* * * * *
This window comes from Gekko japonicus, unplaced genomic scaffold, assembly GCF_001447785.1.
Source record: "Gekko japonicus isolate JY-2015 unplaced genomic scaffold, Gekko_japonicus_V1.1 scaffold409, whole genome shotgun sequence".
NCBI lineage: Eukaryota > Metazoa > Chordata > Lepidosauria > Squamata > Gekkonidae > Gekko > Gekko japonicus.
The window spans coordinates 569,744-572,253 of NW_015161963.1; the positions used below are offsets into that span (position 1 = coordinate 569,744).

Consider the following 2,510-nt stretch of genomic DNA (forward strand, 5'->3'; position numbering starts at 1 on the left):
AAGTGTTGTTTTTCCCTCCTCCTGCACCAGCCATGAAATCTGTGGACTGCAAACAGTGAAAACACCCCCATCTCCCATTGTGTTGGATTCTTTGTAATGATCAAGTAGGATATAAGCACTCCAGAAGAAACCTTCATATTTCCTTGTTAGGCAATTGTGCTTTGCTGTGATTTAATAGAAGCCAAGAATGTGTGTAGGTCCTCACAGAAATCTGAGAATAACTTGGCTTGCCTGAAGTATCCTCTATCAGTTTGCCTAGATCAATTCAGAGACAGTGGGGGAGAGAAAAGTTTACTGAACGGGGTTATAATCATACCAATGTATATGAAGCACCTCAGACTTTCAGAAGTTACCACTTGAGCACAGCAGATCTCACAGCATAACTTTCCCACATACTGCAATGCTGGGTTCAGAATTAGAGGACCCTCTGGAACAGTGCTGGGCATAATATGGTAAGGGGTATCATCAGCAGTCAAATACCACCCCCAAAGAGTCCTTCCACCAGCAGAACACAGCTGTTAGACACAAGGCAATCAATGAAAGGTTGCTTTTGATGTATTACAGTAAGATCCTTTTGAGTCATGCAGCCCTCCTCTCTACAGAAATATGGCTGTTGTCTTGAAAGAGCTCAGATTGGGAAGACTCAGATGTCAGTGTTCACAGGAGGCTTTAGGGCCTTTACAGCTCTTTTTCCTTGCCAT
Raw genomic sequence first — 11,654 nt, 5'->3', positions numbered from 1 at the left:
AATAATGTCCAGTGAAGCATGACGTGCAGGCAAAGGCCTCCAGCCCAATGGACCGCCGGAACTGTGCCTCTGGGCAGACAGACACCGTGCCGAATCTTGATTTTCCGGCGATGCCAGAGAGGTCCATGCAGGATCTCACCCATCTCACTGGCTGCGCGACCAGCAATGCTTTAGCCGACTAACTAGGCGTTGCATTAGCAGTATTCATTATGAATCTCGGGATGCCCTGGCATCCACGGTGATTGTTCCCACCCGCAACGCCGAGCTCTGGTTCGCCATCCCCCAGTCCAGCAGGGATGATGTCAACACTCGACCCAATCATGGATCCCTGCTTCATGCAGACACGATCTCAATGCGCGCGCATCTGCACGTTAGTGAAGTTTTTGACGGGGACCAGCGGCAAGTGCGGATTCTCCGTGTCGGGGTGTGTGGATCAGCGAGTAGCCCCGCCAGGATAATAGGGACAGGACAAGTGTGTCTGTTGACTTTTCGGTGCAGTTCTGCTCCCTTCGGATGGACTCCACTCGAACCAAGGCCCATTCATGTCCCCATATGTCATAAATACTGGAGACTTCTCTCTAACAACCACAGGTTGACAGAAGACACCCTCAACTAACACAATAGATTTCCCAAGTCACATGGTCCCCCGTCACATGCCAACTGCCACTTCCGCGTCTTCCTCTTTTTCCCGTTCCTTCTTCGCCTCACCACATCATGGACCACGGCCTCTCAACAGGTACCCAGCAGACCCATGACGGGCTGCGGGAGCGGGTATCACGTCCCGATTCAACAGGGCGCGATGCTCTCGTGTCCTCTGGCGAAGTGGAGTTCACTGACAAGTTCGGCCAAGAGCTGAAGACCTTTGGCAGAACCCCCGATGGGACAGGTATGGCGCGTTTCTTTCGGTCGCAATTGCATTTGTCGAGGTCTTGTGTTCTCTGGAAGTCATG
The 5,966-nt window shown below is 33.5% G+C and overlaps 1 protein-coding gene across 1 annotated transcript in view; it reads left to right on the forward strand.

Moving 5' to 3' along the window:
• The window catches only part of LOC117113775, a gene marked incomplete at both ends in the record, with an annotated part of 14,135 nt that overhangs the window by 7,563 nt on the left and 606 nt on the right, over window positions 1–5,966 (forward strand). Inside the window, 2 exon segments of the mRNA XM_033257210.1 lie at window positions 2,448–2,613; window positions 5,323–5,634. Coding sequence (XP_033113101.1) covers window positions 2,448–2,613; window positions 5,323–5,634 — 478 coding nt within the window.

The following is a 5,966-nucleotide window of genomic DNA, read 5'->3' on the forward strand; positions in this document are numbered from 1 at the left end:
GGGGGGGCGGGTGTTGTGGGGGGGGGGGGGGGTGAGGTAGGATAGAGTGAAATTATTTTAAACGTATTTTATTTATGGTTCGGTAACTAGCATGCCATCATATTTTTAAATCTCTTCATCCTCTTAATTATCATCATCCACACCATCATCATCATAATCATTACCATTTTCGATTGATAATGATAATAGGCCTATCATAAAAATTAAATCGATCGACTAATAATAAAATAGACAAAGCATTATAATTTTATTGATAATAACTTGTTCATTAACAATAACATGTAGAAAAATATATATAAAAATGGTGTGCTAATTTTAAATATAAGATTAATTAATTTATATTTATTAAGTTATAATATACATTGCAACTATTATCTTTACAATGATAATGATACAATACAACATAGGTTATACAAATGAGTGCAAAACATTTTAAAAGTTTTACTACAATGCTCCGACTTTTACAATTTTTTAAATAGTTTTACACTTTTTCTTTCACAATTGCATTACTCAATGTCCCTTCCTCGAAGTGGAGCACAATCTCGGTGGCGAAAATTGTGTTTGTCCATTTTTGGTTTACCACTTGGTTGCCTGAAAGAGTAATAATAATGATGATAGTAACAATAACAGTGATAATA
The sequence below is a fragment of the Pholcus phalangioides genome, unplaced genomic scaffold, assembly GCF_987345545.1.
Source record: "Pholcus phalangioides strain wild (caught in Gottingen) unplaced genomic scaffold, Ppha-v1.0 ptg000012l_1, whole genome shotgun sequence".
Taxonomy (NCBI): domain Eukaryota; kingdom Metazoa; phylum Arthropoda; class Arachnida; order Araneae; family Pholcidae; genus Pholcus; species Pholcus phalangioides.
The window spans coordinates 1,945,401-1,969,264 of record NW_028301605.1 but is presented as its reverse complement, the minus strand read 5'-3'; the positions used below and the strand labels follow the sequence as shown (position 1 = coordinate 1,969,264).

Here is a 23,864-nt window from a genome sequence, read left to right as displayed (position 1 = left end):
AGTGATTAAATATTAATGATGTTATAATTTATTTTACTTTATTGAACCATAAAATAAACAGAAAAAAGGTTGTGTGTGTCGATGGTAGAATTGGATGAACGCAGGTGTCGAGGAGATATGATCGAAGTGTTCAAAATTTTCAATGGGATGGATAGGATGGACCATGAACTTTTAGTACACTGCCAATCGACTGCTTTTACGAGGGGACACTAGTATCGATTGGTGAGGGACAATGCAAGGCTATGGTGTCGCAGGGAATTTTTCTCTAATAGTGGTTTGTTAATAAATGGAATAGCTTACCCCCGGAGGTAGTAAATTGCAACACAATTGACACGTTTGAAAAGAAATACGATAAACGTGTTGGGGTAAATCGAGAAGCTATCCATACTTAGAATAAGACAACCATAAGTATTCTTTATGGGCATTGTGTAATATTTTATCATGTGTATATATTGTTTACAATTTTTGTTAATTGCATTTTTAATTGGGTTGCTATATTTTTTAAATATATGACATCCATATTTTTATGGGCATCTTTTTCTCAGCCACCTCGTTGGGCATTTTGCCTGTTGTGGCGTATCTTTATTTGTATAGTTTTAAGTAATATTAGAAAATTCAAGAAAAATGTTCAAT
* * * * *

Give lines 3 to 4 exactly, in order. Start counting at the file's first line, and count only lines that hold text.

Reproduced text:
NCBI lineage: Eukaryota > Metazoa > Chordata > Lepidosauria > Squamata > Gekkonidae > Gekko > Gekko japonicus.
The window spans coordinates 569,744-572,253 of NW_015161963.1; the positions used below are offsets into that span (position 1 = coordinate 569,744).